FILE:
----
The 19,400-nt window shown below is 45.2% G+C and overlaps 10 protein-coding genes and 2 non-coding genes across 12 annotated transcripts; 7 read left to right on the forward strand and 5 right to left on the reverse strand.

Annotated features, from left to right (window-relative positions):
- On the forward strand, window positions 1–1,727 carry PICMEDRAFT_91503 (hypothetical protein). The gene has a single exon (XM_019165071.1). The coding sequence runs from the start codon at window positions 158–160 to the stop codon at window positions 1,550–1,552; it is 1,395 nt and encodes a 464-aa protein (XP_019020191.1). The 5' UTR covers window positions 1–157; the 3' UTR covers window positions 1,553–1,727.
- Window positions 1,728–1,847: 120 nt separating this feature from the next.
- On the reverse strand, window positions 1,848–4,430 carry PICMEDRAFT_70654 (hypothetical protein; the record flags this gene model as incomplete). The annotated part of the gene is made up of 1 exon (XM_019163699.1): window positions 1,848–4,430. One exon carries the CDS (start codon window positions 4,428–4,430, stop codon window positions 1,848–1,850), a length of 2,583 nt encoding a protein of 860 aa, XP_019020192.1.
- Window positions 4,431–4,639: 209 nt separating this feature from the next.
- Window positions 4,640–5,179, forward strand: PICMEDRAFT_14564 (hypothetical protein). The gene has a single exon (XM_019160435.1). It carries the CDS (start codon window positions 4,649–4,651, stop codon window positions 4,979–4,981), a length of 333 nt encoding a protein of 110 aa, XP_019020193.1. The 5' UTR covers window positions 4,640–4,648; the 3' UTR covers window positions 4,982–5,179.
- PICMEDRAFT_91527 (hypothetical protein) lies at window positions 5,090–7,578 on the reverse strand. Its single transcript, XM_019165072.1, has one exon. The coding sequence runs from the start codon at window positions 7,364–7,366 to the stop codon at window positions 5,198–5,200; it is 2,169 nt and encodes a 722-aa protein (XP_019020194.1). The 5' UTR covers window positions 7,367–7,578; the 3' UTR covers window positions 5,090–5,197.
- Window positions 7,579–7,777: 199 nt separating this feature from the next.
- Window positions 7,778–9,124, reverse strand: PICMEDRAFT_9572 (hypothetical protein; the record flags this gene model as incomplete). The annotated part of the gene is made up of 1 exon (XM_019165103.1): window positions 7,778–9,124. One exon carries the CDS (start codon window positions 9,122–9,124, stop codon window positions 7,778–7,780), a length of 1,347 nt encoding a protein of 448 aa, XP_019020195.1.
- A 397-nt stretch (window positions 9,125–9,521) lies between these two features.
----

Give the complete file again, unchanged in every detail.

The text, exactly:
The 19,400-nt window shown below is 45.2% G+C and overlaps 10 protein-coding genes and 2 non-coding genes across 12 annotated transcripts; 7 read left to right on the forward strand and 5 right to left on the reverse strand.

Annotated features, from left to right (window-relative positions):
- On the forward strand, window positions 1–1,727 carry PICMEDRAFT_91503 (hypothetical protein). The gene has a single exon (XM_019165071.1). The coding sequence runs from the start codon at window positions 158–160 to the stop codon at window positions 1,550–1,552; it is 1,395 nt and encodes a 464-aa protein (XP_019020191.1). The 5' UTR covers window positions 1–157; the 3' UTR covers window positions 1,553–1,727.
- Window positions 1,728–1,847: 120 nt separating this feature from the next.
- On the reverse strand, window positions 1,848–4,430 carry PICMEDRAFT_70654 (hypothetical protein; the record flags this gene model as incomplete). The annotated part of the gene is made up of 1 exon (XM_019163699.1): window positions 1,848–4,430. One exon carries the CDS (start codon window positions 4,428–4,430, stop codon window positions 1,848–1,850), a length of 2,583 nt encoding a protein of 860 aa, XP_019020192.1.
- Window positions 4,431–4,639: 209 nt separating this feature from the next.
- Window positions 4,640–5,179, forward strand: PICMEDRAFT_14564 (hypothetical protein). The gene has a single exon (XM_019160435.1). It carries the CDS (start codon window positions 4,649–4,651, stop codon window positions 4,979–4,981), a length of 333 nt encoding a protein of 110 aa, XP_019020193.1. The 5' UTR covers window positions 4,640–4,648; the 3' UTR covers window positions 4,982–5,179.
- PICMEDRAFT_91527 (hypothetical protein) lies at window positions 5,090–7,578 on the reverse strand. Its single transcript, XM_019165072.1, has one exon. The coding sequence runs from the start codon at window positions 7,364–7,366 to the stop codon at window positions 5,198–5,200; it is 2,169 nt and encodes a 722-aa protein (XP_019020194.1). The 5' UTR covers window positions 7,367–7,578; the 3' UTR covers window positions 5,090–5,197.
- Window positions 7,579–7,777: 199 nt separating this feature from the next.
- Window positions 7,778–9,124, reverse strand: PICMEDRAFT_9572 (hypothetical protein; the record flags this gene model as incomplete). The annotated part of the gene is made up of 1 exon (XM_019165103.1): window positions 7,778–9,124. One exon carries the CDS (start codon window positions 9,122–9,124, stop codon window positions 7,778–7,780), a length of 1,347 nt encoding a protein of 448 aa, XP_019020195.1.
- A 397-nt stretch (window positions 9,125–9,521) lies between these two features.